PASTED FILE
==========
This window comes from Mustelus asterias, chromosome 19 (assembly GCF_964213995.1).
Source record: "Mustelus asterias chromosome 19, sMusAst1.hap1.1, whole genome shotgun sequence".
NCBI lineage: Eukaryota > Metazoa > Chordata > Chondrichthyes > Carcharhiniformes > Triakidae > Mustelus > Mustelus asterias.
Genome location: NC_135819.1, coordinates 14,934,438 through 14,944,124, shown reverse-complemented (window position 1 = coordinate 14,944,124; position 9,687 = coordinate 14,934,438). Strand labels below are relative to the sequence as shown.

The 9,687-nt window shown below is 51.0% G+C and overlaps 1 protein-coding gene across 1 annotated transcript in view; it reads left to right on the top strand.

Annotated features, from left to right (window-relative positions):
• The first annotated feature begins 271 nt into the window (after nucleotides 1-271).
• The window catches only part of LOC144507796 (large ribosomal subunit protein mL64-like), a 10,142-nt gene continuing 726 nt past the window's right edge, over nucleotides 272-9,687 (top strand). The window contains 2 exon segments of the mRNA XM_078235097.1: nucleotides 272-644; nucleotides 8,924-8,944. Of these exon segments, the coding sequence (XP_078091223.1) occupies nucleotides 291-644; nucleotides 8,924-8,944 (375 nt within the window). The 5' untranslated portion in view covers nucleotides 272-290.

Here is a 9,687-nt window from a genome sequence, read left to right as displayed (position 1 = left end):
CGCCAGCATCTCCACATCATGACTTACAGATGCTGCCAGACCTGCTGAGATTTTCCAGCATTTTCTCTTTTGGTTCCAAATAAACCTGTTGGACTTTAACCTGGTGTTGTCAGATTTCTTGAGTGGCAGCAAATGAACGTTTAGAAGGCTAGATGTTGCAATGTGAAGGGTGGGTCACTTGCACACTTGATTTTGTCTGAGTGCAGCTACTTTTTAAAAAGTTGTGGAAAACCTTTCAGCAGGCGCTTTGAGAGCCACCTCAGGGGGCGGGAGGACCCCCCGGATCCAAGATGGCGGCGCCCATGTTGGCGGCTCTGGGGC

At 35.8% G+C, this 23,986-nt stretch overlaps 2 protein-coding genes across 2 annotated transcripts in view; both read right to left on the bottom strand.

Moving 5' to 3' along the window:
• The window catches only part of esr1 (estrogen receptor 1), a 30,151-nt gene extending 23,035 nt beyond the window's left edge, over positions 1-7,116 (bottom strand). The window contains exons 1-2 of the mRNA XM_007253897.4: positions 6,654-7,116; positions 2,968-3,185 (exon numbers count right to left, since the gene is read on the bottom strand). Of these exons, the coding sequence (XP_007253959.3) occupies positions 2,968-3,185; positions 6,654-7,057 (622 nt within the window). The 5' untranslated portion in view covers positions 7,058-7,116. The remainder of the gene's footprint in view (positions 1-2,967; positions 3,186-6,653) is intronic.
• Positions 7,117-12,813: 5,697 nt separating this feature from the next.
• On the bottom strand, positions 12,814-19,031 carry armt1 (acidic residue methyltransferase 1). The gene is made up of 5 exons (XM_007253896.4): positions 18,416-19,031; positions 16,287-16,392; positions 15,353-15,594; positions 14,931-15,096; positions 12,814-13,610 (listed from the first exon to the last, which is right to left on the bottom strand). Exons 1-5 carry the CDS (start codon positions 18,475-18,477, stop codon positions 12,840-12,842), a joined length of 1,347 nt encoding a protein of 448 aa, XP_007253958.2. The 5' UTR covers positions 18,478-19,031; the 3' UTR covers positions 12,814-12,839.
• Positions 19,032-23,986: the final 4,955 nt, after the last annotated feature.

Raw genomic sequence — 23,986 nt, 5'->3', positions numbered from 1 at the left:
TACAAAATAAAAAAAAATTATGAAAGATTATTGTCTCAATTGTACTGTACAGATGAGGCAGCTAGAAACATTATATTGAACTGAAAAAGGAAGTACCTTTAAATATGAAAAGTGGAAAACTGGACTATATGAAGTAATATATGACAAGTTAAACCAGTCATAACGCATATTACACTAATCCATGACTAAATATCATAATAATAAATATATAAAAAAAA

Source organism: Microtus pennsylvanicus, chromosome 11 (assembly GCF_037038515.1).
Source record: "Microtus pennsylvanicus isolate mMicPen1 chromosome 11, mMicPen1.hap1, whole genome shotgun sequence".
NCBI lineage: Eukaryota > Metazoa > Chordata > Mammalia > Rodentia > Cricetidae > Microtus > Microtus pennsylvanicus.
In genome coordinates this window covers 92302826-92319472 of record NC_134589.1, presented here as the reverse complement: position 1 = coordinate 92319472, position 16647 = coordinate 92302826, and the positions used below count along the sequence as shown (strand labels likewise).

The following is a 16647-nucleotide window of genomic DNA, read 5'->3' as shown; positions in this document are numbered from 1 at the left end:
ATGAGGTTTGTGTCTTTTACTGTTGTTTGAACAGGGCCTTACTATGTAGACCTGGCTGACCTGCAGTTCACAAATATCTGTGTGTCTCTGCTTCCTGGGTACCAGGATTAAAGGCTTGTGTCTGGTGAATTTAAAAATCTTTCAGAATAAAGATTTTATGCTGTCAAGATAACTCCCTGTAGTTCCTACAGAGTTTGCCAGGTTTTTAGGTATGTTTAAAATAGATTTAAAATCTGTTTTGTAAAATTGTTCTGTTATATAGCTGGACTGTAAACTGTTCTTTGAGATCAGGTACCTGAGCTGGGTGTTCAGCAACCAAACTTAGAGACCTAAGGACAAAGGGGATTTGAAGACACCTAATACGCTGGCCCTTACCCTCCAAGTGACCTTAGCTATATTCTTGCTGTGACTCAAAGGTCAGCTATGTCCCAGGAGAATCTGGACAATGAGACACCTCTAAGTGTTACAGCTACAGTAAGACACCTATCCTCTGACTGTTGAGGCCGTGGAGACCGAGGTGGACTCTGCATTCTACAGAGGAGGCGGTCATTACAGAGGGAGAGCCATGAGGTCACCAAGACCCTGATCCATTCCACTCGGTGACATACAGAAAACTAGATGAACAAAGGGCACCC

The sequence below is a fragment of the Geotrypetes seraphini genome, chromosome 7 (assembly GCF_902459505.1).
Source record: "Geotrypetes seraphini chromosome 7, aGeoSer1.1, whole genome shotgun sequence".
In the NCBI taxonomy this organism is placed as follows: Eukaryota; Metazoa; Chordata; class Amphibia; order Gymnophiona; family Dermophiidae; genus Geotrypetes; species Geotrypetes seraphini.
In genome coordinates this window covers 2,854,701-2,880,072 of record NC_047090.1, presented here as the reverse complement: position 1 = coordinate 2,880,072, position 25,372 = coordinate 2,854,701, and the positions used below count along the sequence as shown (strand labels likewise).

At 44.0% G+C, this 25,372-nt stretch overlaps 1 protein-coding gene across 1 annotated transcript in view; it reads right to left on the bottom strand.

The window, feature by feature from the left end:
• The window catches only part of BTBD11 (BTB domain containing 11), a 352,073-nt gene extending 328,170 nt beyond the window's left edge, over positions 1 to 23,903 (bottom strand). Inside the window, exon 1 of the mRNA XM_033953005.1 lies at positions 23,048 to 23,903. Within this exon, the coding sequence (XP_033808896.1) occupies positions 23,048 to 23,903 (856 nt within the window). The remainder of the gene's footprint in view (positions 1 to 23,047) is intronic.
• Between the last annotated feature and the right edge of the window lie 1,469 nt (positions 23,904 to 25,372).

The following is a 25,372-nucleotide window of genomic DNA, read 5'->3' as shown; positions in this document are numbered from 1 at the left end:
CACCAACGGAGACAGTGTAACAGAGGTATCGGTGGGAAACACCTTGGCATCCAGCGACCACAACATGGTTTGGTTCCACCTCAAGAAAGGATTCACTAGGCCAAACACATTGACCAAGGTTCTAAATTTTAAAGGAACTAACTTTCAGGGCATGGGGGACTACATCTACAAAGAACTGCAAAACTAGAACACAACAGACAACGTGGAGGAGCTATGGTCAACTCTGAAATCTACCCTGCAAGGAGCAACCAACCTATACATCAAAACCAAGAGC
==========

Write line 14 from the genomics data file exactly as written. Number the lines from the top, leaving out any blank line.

• Positions 7,117-12,813: 5,697 nt separating this feature from the next.